But the only difference being Barcelona had one less defender and one more midfielder, but it's the overall same sort of mentality. Wigan's inverted wingers system works well because Moses and Gomez are two very creative players, which you can see from the game against Arsenal, with Gomez playing a lovely ball across the pitch for Wigan's first and Moses scoop turning then crossing for the second goal. It also leads to good passing as lots of channels would open up, if the opposing full-backs had to mark the attacking wing-backs because it means the inverted wingers could ‘float’ and get into the gaps between the full backs and centre backs, so that stretches defenders and also means there can be a nice bit of interplay between the wing-backs, wingers and forward in these kind of areas. However, the centre-midfielders are extremely important as well, as they provide the balance in the team, thus being able to control the tempo and help the team keep possession in attack. McCarthy and McCarthur had a passing accuracy of 94% and 88%, against Arsenal. Even though, they didn’t make lots and lots of passes, that is still tidy and crucial, especially when holding a lead, like they were. So, as you saw against Arsenal, the counter attacking ability of this tactic is amazing, with basically five attackers, which most defences, would struggle to deal against, as Arsenal, Liverpool, Manchester United and Chelsea all will tell you.

However, there is another transition, that’s different to these previous two mentioned above. This transition is in-between Wigan's ‘backs against the wall’ and ‘throwing the kitchen sink.’ The third system could be used when leading 1-0 and wanting to attack, but being balanced on not being caught on the break yourself and is basically a 4-2-3-1 and look like this…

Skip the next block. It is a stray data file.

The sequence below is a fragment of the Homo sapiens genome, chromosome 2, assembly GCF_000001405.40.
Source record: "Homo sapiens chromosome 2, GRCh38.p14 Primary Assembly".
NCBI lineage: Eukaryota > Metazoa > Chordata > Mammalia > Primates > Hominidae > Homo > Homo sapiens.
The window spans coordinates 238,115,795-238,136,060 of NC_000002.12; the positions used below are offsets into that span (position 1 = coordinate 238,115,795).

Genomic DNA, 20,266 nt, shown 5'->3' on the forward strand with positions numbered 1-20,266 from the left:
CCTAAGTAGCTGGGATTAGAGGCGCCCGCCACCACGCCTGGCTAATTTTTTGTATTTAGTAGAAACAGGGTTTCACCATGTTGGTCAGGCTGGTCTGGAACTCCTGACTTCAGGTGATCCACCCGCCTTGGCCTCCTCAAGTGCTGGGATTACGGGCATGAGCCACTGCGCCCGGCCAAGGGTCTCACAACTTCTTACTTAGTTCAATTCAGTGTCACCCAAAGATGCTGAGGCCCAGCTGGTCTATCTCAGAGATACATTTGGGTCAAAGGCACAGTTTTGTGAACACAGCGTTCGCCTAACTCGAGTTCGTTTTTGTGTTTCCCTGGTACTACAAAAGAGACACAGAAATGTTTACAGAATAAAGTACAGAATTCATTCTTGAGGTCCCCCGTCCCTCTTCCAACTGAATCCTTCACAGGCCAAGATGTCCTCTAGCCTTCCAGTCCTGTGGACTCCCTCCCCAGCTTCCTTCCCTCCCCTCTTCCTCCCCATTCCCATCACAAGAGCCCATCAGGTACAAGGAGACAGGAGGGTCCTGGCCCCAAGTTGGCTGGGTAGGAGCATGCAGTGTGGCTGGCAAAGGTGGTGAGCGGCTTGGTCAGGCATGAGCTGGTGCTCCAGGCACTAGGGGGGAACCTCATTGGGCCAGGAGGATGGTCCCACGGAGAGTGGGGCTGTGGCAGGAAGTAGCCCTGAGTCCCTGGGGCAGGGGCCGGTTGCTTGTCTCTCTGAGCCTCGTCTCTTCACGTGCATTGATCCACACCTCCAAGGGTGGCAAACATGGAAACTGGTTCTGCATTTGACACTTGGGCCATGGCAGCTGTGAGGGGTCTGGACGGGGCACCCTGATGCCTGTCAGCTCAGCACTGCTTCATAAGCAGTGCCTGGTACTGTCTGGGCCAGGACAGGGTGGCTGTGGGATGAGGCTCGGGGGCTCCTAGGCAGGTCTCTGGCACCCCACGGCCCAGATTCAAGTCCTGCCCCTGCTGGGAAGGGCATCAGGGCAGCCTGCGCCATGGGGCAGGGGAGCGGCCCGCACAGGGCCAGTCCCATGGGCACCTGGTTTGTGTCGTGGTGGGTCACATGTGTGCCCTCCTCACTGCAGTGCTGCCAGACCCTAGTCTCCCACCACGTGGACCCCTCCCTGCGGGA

This would happen when Beausejour pushed forward down the left, he would become the main left winger, then Figueroa would move over from centre-back and go left-back, creating a standard back four. Moses would then shift from the left to the right and Gomez would play just behind Di Santo, which is a good, relatively-attacking, formation, but also brilliant in my opinion, because Boyce wouldn’t push forward, he’d hold and play right-back, which means they can attack but still have a ‘normal’ back line so it would be hard to be broken against. As they aren’t throwing several bodies forward, then if they want to get back and go ‘backs against the wall’ again, it’s easy to do. All Wigan need is Beausejour to get back and Figueroa to move inside, then the two midfielders to track back as well.

I have to admit, I love this tactic.

I’ve always wanted a team to play with 3/5 at the back in the Premier League, as it’s what Cruijff did with Total Football. I've always been intrigued to see if it would work in the Premier League. And so far it has. Martinez has got it spot on.

I love the versatility of it, the way you can be defending for you lives, and then attacking at will in a matter of seconds. The middle transition, just makes the system that one bit better as you can be balanced as well and don’t have to go between the two ‘extremes’. The tactic has also been effective, with wins against Manchester United and Arsenal, I think, if they start better next year and continue to use this tactic and generally don’t do a ‘Wigan’ I think, they could have a comfortable finish. Well done Martinez, I think you’ve got it spot-on.

This article was written by Tom Moseley, you can follow him on Twitter: @PlayedOfThePark .Check out his website too:

More of Tom's work can be found here

Friday, 20 April 2012

The Flavour of the Month Ideology in Football

What do Louis Van Gaal and Rafa Benitez have in common? Both have won the European Cup as managers, yet both managers find themselves out of work.